“It’s unique, in that it’s the closest residential neighborhood to the River Market area,” Grummer said. “It’s directly attached to the city center, so it’s kind of a hidden gem with the potential for redevelopment and revitalization.”
Downtown living and contemporary design are especially appealing to a younger generation, Grummer said. Six of the last 10 houses built and sold through the Community Development Corp. were for homebuyers ages 40 and younger.
Though the neighborhood is already strongly committed to and supportive of changes, this plan will better guide the development corporation actions.
“Something like this can bring the bigger vision for what the neighborhood can be,” Grummer said. “This, in turn, helps guide the corporation, the neighborhood and other developers in decisions they make for future developments.”
This plan will build on the MacArthur Park District Master Plan – a plan created by the Community Design Center that has won five national and two state design awards. Segments of that plan are slated for construction this year. In that plan for MacArthur Park, which borders the Pettaway area, one of the more visionary options was to build a pedestrian bridge over the interstate, which literally divided MacArthur Park, and reconnect the park and downtown to the Pettaway neighborhood.
“There’s so much revitalization potential currently being exhibited in Little Rock that will allow it to flourish as a great mid-sized city,” Luoni said. “This plan will return low-density urban neighborhood options to the table, providing a mix of classes with affordable choices for living downtown.”
For the past two years, the Fay Jones School of Architecture has partnered with the Community Development Corp. to design and build two affordable, sustainable homes in the Pettaway neighborhood. Both homes are located on East Commerce Street.
Luoni said the school’s design/build program and this new neighborhood plan approach revitalization from different scales. “We’re going to look at the building blocks of good neighborhood development and planning, with an aggregate thinking that exceeds what one can accomplish on a single piece of property,” he said. “The design/build program serves as an exemplary model for what can be accomplished through building typology at the micro-scale. They are building stunning, high-concept houses that are affordable.”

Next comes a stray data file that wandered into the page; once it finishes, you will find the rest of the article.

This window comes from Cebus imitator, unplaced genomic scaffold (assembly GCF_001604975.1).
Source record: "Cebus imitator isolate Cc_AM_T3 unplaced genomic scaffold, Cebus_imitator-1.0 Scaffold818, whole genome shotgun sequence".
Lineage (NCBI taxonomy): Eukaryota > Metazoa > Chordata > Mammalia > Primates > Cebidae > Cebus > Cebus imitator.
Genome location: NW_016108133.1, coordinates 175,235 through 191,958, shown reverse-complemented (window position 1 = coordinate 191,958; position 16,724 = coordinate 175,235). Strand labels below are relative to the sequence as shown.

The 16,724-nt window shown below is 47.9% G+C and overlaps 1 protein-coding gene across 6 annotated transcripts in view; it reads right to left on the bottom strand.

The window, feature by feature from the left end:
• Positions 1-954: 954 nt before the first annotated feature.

The Pettaway neighborhood has the chance to preserve a now historic diversity in ethnicity and income level, Luoni said. “Our development and finance industries are set up to create homogenous development. So we really have to relearn the lost intelligence that traditional neighborhoods delivered.”
These NEA grant recipients are also working with community organizations including the Downtown Little Rock Partnership, the Downtown and South Main neighborhood associations, and Metroplan, the Central Arkansas organization set up to receive federal transit funding.
The Community Design Center received two other NEA grants this year. The first, a $20,000 grant through the Access to Artistic Excellence Program, supported preparation of a 2030 Transit Scenario Plan for Fayetteville, which features an urban streetcar system. This scenario-planning project was based on research the center gathered while compiling the study Visioning Rail Transit in Northwest Arkansas: Lifestyles and Ecologies.
The second was also for a planning project in Little Rock. A $150,000 Our Town grant was awarded to the Community Design Center, Marlon Blackwell Architect and the city of Little Rock to provide for the initial design phase of a new Creative Corridor on Main Street in downtown Little Rock. The
Our Town grant was one of only 51 grants awarded nationwide.